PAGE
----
7. Seeing the extraordinary in the ordinary ..... something I've been contemplating this week. Your quote and thoughts came at just the right time, Fiona. Photographing the "every day" close up helps one to renew one's sight too. Extraordinary sculpture by Mueck!it must have been wonderful to see this piece in person.

  8. Hi Ronnie - I was about to totally agree when I thought about if i really wanted Ron Mueck's baby in the house! But I do agree - the more real people get to share and see and experience real art, the better place the world would be.

    Thanks Jane - thinking of you. The quote is a good reminder I think.

    Hi Mary-Jane! Stopping and being. Important stuff, and easily left behind in our focused days. The life-like details of these two women, and their relative tininess, was powerful.

    Thanks Valerianna - I like the idea of seeing as a practice. As an artist, learning to see negative space is one of those ah-ha moments I think. I do think most artists see the world a bit differently, and often afresh.

    Thank you Carol Lee - I think we need to remind ourselves to stop, be and see sometimes. It's so easy to miss the beauty in front of us, go well.

    What a bunch of great thoughts Susan! I need to be reminded by art that I don't respond to, to take the time to consider what there is to be said; rather than outright rejecting it (altho as you say - entirely appropriate at times). I think there are lots of angles to this quote and its lovely to explore them.

    Thanks Robyn - it's a lovely way to be in the world I think; to look for or find the extraordinary in the ordinary, and I'm glad my pondering was timely! The Mueck piece is truly remarkable (at the opposite end of scale is a lifelike newborn the size of a room).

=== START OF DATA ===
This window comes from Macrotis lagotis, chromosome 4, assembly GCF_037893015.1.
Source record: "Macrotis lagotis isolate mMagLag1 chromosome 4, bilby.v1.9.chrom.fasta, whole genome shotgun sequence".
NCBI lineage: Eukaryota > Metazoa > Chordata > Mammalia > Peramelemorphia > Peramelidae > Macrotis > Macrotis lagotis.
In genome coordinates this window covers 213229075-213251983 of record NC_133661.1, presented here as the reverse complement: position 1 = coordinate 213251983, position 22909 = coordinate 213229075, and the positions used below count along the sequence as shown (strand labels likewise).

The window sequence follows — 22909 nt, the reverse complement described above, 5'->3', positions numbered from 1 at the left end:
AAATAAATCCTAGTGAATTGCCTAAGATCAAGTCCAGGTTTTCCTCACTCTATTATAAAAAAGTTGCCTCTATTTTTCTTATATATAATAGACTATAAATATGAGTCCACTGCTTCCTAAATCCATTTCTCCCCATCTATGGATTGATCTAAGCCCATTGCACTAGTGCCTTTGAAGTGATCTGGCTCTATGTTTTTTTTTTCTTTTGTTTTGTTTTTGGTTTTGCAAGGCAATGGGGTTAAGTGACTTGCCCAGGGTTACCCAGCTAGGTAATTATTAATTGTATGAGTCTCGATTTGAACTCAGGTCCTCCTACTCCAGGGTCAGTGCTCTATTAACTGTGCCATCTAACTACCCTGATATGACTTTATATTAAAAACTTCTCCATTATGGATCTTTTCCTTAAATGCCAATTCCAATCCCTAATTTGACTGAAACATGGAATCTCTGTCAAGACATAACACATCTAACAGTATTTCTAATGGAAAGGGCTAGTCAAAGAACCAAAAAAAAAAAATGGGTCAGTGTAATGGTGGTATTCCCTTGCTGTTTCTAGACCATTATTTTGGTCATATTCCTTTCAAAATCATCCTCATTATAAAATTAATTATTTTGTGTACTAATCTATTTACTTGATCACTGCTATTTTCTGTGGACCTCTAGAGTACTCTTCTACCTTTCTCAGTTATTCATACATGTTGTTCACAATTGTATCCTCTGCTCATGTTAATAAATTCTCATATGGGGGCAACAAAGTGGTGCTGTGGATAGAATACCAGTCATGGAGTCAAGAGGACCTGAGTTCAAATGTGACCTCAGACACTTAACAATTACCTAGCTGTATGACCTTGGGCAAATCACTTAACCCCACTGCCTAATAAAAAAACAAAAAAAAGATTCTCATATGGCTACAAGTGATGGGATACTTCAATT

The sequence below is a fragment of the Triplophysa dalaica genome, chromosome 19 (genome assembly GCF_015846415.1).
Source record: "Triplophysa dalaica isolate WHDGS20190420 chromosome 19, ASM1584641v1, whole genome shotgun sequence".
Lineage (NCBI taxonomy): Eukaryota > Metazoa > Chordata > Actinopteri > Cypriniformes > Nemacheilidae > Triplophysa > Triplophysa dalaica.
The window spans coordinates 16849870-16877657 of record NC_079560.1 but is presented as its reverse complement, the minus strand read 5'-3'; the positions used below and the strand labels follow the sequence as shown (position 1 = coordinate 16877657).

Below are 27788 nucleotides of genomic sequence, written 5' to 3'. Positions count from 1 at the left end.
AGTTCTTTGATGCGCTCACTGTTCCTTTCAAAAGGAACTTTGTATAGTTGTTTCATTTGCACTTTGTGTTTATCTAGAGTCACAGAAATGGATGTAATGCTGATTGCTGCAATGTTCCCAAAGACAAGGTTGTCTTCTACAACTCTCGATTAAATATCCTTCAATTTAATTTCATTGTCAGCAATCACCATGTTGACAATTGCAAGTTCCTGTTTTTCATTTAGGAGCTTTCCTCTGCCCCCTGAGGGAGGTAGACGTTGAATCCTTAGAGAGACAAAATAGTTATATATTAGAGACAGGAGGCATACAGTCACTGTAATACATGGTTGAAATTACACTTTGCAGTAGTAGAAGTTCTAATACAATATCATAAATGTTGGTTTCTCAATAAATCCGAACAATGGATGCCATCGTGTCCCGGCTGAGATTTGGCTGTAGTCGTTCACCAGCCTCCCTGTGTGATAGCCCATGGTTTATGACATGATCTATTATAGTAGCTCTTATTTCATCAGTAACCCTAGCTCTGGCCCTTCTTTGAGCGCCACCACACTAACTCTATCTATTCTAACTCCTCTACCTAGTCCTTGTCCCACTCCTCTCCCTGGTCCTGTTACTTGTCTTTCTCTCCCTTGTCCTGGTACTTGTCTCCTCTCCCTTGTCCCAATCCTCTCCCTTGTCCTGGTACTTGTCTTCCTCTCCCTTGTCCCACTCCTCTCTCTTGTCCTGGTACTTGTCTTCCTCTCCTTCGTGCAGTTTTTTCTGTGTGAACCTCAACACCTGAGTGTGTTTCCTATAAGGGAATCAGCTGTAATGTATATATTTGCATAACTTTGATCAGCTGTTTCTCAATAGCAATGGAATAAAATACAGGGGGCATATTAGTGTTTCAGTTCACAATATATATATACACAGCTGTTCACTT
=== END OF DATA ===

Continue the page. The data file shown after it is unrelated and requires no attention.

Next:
9. I am a complete convert to the idea of looking for the extraordinary in the things around us that we take for granted. You are right Fiona, we look, but we don't always see.Another great quote to get those grey cells working!

  10. I also saw Mueck's work when I was in Oz a couple of years ago and was very impressed - so life like but rather spooky and they certainly made me think - I think it is the job of art to make us see things from a different perspective - I have always loved that quote - thank you for an insightful post Fiona

  11. 'A truer word was never spoke'... as they say. Saw Mueck's exhibition at GOMA and was gobsmacked by the whole experience.

  12. Hi Lesley - it's a lovely way to think about the work I think; that the ordinary holds the extraordinary...happy pondering!

    How cool that you saw Mueck's work in Oz! It definitely has an impact I think and forces you to rethink things. Glad you enjoyed your visit...

    Ah yes Jo - I think that his work is so accessible to people, everybody can experience it and walk away feeling engaged with art which is wonderful! I walked away with much pondering running around in my mind.


I appreciate your thoughts and comments; thanks for taking the time.